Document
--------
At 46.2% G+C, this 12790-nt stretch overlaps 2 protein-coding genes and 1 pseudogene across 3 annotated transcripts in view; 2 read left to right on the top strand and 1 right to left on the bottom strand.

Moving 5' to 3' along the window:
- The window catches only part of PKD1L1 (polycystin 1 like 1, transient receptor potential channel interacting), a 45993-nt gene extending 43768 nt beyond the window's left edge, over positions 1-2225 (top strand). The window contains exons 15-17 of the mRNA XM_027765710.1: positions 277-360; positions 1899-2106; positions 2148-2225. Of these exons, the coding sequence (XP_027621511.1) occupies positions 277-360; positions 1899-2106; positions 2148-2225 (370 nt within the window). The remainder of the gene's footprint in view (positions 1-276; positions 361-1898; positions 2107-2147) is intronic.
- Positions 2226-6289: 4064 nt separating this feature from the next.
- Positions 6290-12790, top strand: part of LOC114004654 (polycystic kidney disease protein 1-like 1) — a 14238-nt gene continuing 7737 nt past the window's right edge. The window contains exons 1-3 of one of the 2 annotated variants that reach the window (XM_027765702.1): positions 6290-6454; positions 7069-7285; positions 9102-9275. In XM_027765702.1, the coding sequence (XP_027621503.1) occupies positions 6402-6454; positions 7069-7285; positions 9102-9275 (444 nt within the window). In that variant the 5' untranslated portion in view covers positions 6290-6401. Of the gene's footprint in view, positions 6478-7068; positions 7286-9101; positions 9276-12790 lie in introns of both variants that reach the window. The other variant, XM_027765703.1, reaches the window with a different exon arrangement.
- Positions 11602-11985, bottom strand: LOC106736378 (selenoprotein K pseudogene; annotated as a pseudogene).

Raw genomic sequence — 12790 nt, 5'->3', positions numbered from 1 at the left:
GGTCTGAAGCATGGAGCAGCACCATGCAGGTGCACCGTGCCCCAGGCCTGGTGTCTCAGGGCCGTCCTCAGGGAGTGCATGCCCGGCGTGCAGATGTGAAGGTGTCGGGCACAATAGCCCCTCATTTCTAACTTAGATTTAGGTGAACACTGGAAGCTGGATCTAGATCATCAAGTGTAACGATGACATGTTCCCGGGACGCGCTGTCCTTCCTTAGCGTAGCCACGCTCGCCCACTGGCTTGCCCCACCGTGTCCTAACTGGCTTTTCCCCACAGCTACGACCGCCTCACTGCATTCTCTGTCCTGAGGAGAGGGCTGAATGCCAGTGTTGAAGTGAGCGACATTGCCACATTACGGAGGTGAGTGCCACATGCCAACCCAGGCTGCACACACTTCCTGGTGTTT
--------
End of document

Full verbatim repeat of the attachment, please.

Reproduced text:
At 46.2% G+C, this 12790-nt stretch overlaps 2 protein-coding genes and 1 pseudogene across 3 annotated transcripts in view; 2 read left to right on the top strand and 1 right to left on the bottom strand.

Moving 5' to 3' along the window:
- The window catches only part of PKD1L1 (polycystin 1 like 1, transient receptor potential channel interacting), a 45993-nt gene extending 43768 nt beyond the window's left edge, over positions 1-2225 (top strand). The window contains exons 15-17 of the mRNA XM_027765710.1: positions 277-360; positions 1899-2106; positions 2148-2225. Of these exons, the coding sequence (XP_027621511.1) occupies positions 277-360; positions 1899-2106; positions 2148-2225 (370 nt within the window). The remainder of the gene's footprint in view (positions 1-276; positions 361-1898; positions 2107-2147) is intronic.
- Positions 2226-6289: 4064 nt separating this feature from the next.
- Positions 6290-12790, top strand: part of LOC114004654 (polycystic kidney disease protein 1-like 1) — a 14238-nt gene continuing 7737 nt past the window's right edge. The window contains exons 1-3 of one of the 2 annotated variants that reach the window (XM_027765702.1): positions 6290-6454; positions 7069-7285; positions 9102-9275. In XM_027765702.1, the coding sequence (XP_027621503.1) occupies positions 6402-6454; positions 7069-7285; positions 9102-9275 (444 nt within the window). In that variant the 5' untranslated portion in view covers positions 6290-6401. Of the gene's footprint in view, positions 6478-7068; positions 7286-9101; positions 9276-12790 lie in introns of both variants that reach the window. The other variant, XM_027765703.1, reaches the window with a different exon arrangement.
- Positions 11602-11985, bottom strand: LOC106736378 (selenoprotein K pseudogene; annotated as a pseudogene).

Raw genomic sequence — 12790 nt, 5'->3', positions numbered from 1 at the left:
GGTCTGAAGCATGGAGCAGCACCATGCAGGTGCACCGTGCCCCAGGCCTGGTGTCTCAGGGCCGTCCTCAGGGAGTGCATGCCCGGCGTGCAGATGTGAAGGTGTCGGGCACAATAGCCCCTCATTTCTAACTTAGATTTAGGTGAACACTGGAAGCTGGATCTAGATCATCAAGTGTAACGATGACATGTTCCCGGGACGCGCTGTCCTTCCTTAGCGTAGCCACGCTCGCCCACTGGCTTGCCCCACCGTGTCCTAACTGGCTTTTCCCCACAGCTACGACCGCCTCACTGCATTCTCTGTCCTGAGGAGAGGGCTGAATGCCAGTGTTGAAGTGAGCGACATTGCCACATTACGGAGGTGAGTGCCACATGCCAACCCAGGCTGCACACACTTCCTGGTGTTT